I’m paddling in the Strait of Georgia. As I walk across the large sand-flat the water muddies and small fish skit from their holes under my feet, while a much lighter footed fisher wades nearby. After watching some Grey Heron and spotting my first Bald Eagle, it’s time to prepare for heading north… Soon I will be making my way up to Herschel Island, Canada, north of the Arctic Circle.
On the 14th of January Herschel Island, which is situated on 70° N, saw the Sun rise for the first time in three months, before it set again only 50 minutes later. By 17th of May the Sun no longer dropped below the horizon, casting the Island in constant sunlight and marking the arrival of an intensely productive albeit short arctic summer . Unlike the more barren Antarctic landscape, the Arctic encompasses a seasonally-rich inhabited landmass which supports a diversity of people, plants, and animals. The terrestrial ecosystem spans across several countries forming a ring around the Arctic Ocean (in which the melting sea ice and North Pole lie).
As the Sun warms the landscape and melts the winter snowpack, a diverse layer of plants and mosses is exposed (the latter often forming thick moguls that lend themselves to comfy tundra naps for the longer days in the field). Plant roots spread into a thawing soil, which once again provides water and nutrients required for the growth driven by the dawning sunlight.
However, below this active layer there is a more permanent frozen soil expanse. Permafrost. It holds a significant store of both carbon and methane, which if released into the atmosphere due to warming could contribute further to accelerating the global climate warming as a result of a positive feedback cycle . As the Arctic is currently warming at twice the global average (0.4º C per year), understanding how these ecosystems function and respond to change is atop the list of current ecological research questions.
Although trees don’t extend this far north, many types of plant communities and habitats are found here, ranging from wet boggy tracts, characterised by sedges (Carex spp.) and wispy Cotton-grass (Eriophorum spp.), to dry grass rich banks. Habitats vary from thick multi-layer shrubbery containing various species of birch (Betula spp.) and willow (Salix spp.) to bare or lichen spotted rocky outlets.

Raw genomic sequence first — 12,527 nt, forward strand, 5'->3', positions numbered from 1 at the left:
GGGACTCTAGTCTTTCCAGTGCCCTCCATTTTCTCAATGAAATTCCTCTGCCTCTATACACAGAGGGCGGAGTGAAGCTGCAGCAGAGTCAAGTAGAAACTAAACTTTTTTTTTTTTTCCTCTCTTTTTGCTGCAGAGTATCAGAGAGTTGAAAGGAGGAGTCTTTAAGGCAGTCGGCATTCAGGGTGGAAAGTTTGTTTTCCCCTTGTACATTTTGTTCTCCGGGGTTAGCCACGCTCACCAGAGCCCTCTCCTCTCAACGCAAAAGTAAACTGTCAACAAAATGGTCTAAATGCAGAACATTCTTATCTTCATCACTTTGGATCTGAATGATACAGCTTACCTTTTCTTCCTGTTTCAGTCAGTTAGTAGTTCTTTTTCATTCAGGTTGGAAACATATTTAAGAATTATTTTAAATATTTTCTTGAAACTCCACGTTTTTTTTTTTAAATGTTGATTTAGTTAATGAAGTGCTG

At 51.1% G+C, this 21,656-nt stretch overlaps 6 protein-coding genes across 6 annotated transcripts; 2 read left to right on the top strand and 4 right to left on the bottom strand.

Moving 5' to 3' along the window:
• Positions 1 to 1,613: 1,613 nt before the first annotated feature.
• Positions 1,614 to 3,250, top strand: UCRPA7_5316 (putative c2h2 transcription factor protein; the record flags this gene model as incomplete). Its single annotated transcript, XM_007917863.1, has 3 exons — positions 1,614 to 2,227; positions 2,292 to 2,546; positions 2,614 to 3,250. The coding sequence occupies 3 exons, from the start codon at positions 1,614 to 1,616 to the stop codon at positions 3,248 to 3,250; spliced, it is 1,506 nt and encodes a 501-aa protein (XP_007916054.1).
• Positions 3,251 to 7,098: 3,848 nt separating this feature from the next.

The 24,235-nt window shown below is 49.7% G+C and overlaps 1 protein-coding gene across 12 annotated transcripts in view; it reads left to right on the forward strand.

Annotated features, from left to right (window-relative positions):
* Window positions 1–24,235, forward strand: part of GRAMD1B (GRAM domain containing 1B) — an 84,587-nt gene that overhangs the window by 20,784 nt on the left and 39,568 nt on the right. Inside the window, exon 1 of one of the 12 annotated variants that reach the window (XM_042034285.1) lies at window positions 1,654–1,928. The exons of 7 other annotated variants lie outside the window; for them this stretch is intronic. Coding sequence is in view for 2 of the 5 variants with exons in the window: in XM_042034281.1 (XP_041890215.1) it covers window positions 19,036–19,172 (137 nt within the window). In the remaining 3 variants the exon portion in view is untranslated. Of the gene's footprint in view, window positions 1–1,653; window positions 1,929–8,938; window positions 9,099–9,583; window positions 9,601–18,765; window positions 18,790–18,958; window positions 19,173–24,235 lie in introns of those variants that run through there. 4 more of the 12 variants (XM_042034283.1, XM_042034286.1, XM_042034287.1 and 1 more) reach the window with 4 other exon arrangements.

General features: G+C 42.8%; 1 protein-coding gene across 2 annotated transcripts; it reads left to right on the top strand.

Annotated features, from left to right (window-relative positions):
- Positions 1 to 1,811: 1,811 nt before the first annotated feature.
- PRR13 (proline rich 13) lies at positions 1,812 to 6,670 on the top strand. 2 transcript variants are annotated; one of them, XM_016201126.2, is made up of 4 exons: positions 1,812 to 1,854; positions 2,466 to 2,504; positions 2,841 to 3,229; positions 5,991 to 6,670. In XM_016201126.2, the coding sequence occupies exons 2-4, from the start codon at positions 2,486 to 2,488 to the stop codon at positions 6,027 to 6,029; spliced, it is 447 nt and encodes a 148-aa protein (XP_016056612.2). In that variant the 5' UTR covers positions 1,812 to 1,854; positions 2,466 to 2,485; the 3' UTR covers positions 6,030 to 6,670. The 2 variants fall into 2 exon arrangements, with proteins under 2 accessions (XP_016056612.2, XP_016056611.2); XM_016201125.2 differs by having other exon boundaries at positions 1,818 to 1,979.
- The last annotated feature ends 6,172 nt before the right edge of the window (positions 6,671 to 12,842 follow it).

The soil chemistry also represents a gradient through acidic to alkaline conditions. Grass, moss, sedge, forb, and shrub dominated habitats all exist in a heterogeneous mosaic across the landscape, punctured by scree top mountains and glacial melt flowing through rivers and lakes.
As the plants stretch out, flower, and seed, a diverse mix of invertebrates, migratory birds and mammals soon follow the new abundance of habitat and food sources available. Big mammalian predators such as bears and wolves, and smaller ones, such as foxes, and their herbivorous prey, including caribou, moose and muskox, are found across Arctic regions. Often migrations of tourists, scientists, naturalists and adventurers arrive to share the landscape with them.
Which brings me round to why I’m here: I will be working with Isla Myers-Smith, a young Arctic scientist from the University of Edinburgh, and we are going to spend the next 8 weeks camping in the Yukon studying the response of a range of plant species to climate change.
Word from a local ecologist returning from Herschel today says that the drift ice is abundant around the Island this year, and thus polar bear watch is on high! Fingers crossed for a spotting (though they are deemed the most ruthless of the bear family… so preferably from the safety of a well-build cabin!). It’s time to leave behind the comfort of a bed and Internet connection for the last leg of our journey north, but hopefully more to follow on the wildlife and the science side of things as the season progresses!
 Davidson, E. A., & Janssens, I. A. (2006). Temperature sensitivity of soil carbon decomposition and feedbacks to climate change. Nature, 440(7081), 165-173